Thermal Model Performance for the James Webb Space Telescope OTIS Cryo-Vacuum Test

dc.creatorYang, Kan
dc.creatorGlazer, Stuart
dc.creatorThomson, Shaun
dc.creatorFeinberg, Lee
dc.creatorBurt, William
dc.creatorComber, Brian
dc.creatorOusley, Wes
dc.creatorFranck, Randy
dc.date.accessioned2018-07-06T20:56:06Z
dc.date.available2018-07-06T20:56:06Z
dc.date.issued2018-07-08
dc.descriptionKan Yang, NASA
dc.descriptionStuart Glazer, NASA
dc.descriptionShaun Thomson, NASA
dc.descriptionLee Feinberg, NASA
dc.descriptionWilliam Burt, Genesis Engineering Solutions Inc.
dc.descriptionBrian Comber, Genesis Engineering Solutions Inc.
dc.descriptionWes Ousley, Genesis Engineering Solutions Inc.
dc.descriptionRandy Franck, Ball Aerospace
dc.descriptionICES108: Thermal Control of Cryogenic Instruments and Optical Systems
dc.descriptionThe 48th International Conference on Environmental Systems was held in Albuquerque, New Mexico, USA on 08 July 2018 through 12 July 2018.
dc.description.abstractThe James Webb Space Telescope (JWST), set to launch in early 2019, is currently undergoing a series of system-level environmental tests to verify its workmanship and end-to-end functionality. As part of this series, the Optical Telescope Element and Integrated Science Instrument Module (OTIS) Cryo-Vacuum (CV) test, the most complex cryogenic test executed to date by NASA, has recently been completed at the Johnson Space Center’s Chamber A facility. The OTIS CV test was intended as a comprehensive test of the integrated instrument and telescope systems to fully understand its optical, structural, and thermal performance within its intended flight environment. Due to its complexity, extensive pre-test planning was required to ensure payload safety and compliance with all limits and constraints. A system-level pre-test thermal model was constructed which fully captured the behavior of the payload, ground support equipment, and surrounding test chamber. This thermal model simulated both the transient cooldown to and warmup from a 20K flight-like environment, as well as predicted the payload performance at cryo-stable conditions. The current work is a preliminary assessment of thermal model performance against actual payload response during the OTIS CV test. Overall, the thermal model performed exceedingly well at predicting schedule and payload response. Looking in depth, this work examines both the benefits and shortcomings of assumptions made pre-test to simplify model execution when compared against test data. It explores in detail the role of temperature-dependent emissivities during transition to cryogenic temperatures, as well as the impact that model geometry simplifications have on tracking of critical hardware limits and constraints. This work concludes with a list of recommendations to improve the accuracy of thermal modeling for future large cryogenic tests. It is hoped that the insight gained from the OTIS CV test thermal modeling will benefit planning and execution for upcoming cryogenic missions.en_US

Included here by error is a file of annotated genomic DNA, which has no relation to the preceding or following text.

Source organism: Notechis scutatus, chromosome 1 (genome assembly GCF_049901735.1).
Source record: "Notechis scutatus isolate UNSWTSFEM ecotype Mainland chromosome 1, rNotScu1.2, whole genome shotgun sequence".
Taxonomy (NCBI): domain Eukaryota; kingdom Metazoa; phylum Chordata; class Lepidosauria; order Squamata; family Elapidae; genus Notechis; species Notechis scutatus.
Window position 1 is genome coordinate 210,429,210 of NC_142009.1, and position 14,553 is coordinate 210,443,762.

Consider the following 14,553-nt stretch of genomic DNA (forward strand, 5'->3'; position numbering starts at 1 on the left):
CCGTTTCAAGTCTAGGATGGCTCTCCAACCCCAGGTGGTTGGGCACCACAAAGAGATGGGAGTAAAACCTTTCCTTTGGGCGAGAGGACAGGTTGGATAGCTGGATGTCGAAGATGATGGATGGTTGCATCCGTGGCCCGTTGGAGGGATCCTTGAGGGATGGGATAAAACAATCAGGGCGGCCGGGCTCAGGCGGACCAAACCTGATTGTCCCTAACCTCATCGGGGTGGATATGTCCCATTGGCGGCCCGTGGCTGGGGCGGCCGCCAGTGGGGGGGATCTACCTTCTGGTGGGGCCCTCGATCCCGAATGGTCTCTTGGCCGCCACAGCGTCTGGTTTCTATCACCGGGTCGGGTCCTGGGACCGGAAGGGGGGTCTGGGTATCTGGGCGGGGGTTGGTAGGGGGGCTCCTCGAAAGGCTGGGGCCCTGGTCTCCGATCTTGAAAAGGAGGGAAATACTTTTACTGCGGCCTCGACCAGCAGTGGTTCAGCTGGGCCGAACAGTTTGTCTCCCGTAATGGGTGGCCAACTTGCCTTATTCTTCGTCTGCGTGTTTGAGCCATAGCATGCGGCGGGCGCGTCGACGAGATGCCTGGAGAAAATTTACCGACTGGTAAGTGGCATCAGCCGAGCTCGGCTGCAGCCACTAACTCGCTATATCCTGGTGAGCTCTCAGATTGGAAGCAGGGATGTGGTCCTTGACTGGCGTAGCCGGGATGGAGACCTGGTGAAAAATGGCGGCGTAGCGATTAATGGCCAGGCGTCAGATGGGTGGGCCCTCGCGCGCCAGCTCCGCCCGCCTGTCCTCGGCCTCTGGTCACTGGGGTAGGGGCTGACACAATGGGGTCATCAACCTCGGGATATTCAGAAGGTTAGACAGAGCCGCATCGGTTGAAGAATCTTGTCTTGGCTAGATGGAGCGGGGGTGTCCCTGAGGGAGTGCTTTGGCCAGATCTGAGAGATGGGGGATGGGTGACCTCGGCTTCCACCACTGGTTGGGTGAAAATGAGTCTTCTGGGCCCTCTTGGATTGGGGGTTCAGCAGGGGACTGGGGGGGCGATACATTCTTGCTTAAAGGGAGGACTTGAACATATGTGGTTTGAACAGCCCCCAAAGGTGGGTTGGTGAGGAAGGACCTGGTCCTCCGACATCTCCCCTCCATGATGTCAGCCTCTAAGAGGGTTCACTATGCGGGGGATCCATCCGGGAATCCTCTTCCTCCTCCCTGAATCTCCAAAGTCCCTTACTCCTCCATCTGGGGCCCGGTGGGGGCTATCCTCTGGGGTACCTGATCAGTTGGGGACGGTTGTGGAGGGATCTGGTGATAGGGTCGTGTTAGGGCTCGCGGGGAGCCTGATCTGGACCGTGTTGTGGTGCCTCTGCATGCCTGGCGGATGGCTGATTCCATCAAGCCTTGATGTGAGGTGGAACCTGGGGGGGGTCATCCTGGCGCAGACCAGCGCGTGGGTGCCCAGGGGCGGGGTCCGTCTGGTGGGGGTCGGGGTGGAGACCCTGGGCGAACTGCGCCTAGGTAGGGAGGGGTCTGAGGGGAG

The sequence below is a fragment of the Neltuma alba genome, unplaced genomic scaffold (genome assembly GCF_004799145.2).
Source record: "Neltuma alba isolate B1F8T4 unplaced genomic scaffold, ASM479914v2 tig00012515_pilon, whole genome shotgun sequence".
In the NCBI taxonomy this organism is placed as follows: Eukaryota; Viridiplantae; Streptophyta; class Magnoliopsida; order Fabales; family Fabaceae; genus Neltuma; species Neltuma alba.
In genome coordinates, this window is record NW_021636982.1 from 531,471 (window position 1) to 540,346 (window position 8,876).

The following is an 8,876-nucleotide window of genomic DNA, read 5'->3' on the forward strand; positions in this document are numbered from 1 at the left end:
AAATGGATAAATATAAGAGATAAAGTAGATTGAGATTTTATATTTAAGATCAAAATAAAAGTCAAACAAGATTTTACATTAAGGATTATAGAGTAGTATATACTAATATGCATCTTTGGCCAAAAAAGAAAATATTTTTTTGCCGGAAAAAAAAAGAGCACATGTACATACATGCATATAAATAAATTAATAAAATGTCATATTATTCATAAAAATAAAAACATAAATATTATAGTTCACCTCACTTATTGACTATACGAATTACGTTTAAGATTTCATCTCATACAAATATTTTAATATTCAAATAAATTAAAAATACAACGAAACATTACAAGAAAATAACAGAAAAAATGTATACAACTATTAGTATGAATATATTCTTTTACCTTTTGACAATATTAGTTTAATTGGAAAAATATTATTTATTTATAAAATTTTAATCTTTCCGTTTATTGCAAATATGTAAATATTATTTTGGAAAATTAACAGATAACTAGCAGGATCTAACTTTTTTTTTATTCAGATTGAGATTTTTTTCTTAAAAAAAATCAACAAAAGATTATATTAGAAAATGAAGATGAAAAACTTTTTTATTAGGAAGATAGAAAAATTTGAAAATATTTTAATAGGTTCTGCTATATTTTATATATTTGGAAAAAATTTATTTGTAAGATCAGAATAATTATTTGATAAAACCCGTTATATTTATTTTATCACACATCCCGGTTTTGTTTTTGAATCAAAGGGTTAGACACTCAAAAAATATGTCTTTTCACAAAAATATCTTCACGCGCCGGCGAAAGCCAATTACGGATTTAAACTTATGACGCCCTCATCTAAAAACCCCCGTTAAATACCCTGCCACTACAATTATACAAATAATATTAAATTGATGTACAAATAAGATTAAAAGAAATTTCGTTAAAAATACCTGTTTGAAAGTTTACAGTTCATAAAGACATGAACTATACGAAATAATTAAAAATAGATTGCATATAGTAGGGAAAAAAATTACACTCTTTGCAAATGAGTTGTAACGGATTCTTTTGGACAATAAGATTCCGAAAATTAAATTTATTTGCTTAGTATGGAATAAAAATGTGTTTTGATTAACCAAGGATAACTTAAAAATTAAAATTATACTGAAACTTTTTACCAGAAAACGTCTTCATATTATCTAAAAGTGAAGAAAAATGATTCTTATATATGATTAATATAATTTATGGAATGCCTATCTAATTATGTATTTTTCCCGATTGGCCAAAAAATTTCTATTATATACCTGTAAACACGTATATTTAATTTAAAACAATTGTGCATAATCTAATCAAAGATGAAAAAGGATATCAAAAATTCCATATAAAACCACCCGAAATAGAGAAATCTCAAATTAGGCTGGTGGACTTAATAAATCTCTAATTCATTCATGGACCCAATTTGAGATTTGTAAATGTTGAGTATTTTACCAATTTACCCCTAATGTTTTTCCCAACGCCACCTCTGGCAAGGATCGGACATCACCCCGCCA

dc.identifier.otherICES_2018_35
dc.identifier.urihttp://hdl.handle.net/2346/74049
dc.language.isoengen_US
dc.publisher48th International Conference on Environmental Systemsen_US
dc.subjectJames Webb
dc.subjectSpace Telescope
dc.subjectJWST
dc.subjectOTIS
dc.subjectOptical Telescope Element
dc.subjectOTE
dc.subjectISIM
dc.subjectIntegrated Science Instrument Module
dc.subjectCryogenic
dc.subjectVacuum
dc.subjectTesting
dc.subjectThermal
dc.titleThermal Model Performance for the James Webb Space Telescope OTIS Cryo-Vacuum Testen_US
dc.typePresentationen_US

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